How sovereign Wiradyuri woman from Tottenham’s research transforms colonial systems

18 APRIL 2024

How sovereign Wiradyuri woman from Tottenham’s research transforms colonial systems

A Wiradyuri Wambuul woman, who graduated from Charles Sturt University this week with academic excellence, was guided by her Wiradyuri culture, ancestors and community to complete a PhD to impart ‘crucial knowledge and wisdom’.

The PhD of Charles Sturt University graduate Dr Jessica Russ-Smith (she/her) is more than a research project – it’s a ceremony that honours her culture, ancestors and unceded never-ending Wiradyuri sovereignty, which transforms colonial research.

Dr Russ-Smith is a proud Wiradyuri Wambuul woman from Tottenham, NSW and is currently living on Ngunnawal Country in Canberra.

Dr Russ-Smith graduated from Charles Sturt University in Wagga Wagga with a Doctor of Philosophy (Arts and Education) on Thursday 18 April in Wagga Wagga, where she also received the Higher Degree by Research University Medal which acknowledges the outstanding quality of her work

She is one of 509 students to graduate in Wagga Wagga this week and said, for her, it was an exciting time of deep reflection.

“As a Wiradyuri Wambuul woman, this graduation holds profound meaning,” she said.

“To know that I will share this important milestone with family, friends and Wiradyuri community means the world to me.

“I do not see this graduation as an individual achievement, rather it is a shared celebration of Wiradyuri sovereignty, knowledge and knowing.

“This graduation is also a special way to pay homage to my Wiradyuri grandmother who is core to my PhD research and passed a few years ago.”

Dr Russ-Smith completed her PhD, titled ‘Balayanhi Wiradyuri Garingundhi. We are sovereign my granddaughter. Embodying Wiradyuri women’s sovereignty through Wiradyuri knowing, being and doing’, under the supervision of Charles Sturt’s Professor Susan Green and Associate Professor Chris Orchard.

The research explores how Dr Russ-Smith embodies sovereignty and how being sovereign was taught to her by her grandmother. It centres on Wiradyuri cosmology and sacred relationships of grandmothers and granddaughters.

“Across my life and career, I have constantly seen First Nations and Wiradyuri knowledges exploited by White systems and colonial institutions, so I wanted to disrupt this norm and centre Wiradyuri sovereignty as it was taught to me,” she said.

“My thesis also centres on how Wiradyuri ways of knowing and doing, as well as language and the inclusion of these, are too often dismissed and discouraged by society and the academy.

“This work and the way I did it and shared it is to resist the deficit narrative forced on us and to do this resistance through an unwavering sovereign voice, just like my ancestors taught me.”

Dr Russ-Smith said her PhD journey was challenging, but she is grateful for the opportunity and support to share and extend crucial knowledges and wisdom about First Nations sovereignty. Her research shows how sovereign ways of doing and leading research and education can transform colonial systems.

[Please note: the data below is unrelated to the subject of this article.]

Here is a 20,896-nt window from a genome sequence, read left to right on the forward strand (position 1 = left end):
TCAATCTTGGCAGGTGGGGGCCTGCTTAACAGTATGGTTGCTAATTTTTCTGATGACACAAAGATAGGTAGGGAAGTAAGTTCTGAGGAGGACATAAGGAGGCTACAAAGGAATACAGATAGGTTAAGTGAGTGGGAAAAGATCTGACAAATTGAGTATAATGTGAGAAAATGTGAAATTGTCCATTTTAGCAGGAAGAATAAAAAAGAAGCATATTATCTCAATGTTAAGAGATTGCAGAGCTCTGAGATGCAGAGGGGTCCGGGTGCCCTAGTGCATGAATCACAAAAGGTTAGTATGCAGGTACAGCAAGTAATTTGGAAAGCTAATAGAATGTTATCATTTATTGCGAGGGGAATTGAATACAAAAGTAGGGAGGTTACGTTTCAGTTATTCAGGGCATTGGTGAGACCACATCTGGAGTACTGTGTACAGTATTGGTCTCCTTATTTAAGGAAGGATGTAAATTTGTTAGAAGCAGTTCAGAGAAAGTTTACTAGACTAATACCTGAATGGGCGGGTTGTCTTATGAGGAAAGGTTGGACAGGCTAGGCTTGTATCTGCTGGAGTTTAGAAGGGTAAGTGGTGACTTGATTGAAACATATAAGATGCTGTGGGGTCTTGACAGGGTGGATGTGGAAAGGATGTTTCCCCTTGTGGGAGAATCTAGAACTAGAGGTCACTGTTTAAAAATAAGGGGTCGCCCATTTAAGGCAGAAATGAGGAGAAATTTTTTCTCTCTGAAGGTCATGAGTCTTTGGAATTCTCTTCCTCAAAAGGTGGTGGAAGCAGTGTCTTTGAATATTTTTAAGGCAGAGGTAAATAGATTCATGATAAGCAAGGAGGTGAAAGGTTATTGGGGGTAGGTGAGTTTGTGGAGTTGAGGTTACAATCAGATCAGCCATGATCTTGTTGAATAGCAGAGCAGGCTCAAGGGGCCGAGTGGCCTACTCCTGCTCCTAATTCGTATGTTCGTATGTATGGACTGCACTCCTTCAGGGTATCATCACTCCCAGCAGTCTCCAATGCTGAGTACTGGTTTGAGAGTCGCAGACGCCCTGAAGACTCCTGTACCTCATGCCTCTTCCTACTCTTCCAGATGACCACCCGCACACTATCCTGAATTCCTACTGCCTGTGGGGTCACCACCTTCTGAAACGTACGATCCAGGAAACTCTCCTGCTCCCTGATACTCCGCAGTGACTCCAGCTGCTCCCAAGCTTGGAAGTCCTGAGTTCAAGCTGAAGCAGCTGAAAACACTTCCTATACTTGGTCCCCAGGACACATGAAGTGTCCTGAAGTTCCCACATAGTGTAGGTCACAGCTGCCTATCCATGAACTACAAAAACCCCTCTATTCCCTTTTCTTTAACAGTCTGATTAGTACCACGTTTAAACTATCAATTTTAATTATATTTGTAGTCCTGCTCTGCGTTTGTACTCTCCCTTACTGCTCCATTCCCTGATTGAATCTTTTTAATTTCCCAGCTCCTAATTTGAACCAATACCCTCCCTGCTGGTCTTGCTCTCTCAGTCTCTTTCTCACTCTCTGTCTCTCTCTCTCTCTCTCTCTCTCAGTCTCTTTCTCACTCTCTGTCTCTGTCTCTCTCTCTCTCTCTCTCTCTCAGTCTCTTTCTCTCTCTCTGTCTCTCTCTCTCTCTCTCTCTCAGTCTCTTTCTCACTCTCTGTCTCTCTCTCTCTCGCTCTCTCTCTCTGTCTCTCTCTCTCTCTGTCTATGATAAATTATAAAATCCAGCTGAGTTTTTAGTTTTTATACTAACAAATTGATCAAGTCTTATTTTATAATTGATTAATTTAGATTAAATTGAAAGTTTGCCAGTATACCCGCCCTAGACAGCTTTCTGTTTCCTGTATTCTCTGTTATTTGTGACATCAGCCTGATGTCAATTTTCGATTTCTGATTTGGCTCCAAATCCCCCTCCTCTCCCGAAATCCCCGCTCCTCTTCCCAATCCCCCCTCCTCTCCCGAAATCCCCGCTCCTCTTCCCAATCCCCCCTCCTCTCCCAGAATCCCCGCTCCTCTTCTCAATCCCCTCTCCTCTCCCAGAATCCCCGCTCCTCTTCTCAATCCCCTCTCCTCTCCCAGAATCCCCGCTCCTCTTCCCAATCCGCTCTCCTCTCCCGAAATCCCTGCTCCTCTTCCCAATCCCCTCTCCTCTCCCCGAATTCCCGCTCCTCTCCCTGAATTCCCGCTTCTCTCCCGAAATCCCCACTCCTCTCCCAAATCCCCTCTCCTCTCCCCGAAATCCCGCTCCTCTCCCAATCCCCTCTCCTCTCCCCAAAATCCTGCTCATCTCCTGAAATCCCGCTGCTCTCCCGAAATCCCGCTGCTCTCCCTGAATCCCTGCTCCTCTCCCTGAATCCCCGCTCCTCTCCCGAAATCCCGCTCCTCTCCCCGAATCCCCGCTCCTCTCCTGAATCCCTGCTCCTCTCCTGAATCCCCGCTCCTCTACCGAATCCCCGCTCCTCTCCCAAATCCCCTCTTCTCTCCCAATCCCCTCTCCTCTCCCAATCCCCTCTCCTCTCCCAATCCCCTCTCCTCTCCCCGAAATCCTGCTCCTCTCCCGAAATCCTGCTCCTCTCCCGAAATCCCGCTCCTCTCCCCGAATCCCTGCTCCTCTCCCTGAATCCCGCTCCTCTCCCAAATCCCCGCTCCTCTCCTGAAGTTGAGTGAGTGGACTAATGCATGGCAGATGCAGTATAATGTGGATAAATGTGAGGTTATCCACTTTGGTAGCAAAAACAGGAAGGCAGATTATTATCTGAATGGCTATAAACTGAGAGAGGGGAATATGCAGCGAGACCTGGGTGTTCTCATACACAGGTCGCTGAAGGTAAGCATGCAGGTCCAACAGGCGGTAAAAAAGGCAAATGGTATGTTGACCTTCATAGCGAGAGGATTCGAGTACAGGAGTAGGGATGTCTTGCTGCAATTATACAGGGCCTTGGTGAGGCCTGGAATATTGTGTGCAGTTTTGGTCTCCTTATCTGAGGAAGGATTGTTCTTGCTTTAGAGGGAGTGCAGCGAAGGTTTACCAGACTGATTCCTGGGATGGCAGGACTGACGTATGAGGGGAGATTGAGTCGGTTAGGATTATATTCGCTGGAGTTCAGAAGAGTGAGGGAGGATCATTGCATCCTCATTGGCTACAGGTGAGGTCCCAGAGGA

“My PhD was a long and challenging journey where I had to face continuous battles and resistance as my research pushed against traditional Western ways of knowing and doing a PhD,” she said.

“For me, being a First Nations educator and researcher is about embodying my duty as a sovereign Wiradyuri woman and how I honour and connect with my ancestors and our continuing survival.

“To be at this point, I feel a deep sense of appreciation for my family, friends, elders, community and ancestors who supported me to make it to this day and create a sovereign piece of Wiradyuri knowledge that I can share with the world.”

Dr Russ-Smith said she was honoured to receive the HDR Medal from Charles Sturt.

“For me, this shows an acknowledgement of sovereign Wiradyuri research, its impact upon society and the importance of First Nations research for Charles Sturt University, as well as its research impact,” she said.

To those still studying or preparing to graduate, Dr Russ-Smith imparts the Wiradyuri phrase of ‘Wayamiilbuwawanha’, which translates to ‘turn the feet to come back and stand in the self’.

She said there were moments when she doubted her work but then remembered her sovereign responsibility and the lessons of strength taught to her by her Wiradyuri nan.

“At these moments, I connected back to Country to remember why I was doing a PhD, which is to honour those who came before me and led me and guided me to share sovereign Wiradyuri ways,” she said.

While completing her degree, Dr Russ-Smith worked in various academic positions at Charles Sturt University, Australian Catholic University (ACU) and University of NSW (UNSW). She is currently employed as a Senior Lecturer, Academic Developer for First Peoples curriculum at ACU.

Media Note:

To arrange interviews with Dr Jessica Russ-Smith, contact Nicole Barlow at Charles Sturt Media on mobile 0429 217 026 or news@csu.edu.au

Photo caption: Dr Jessica Russ-Smith with her Higher Degree by Research University Medal at graduations in Wagga Wagga on Thursday 18 April.

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Wagga Wagga Charles Sturt University Indigenous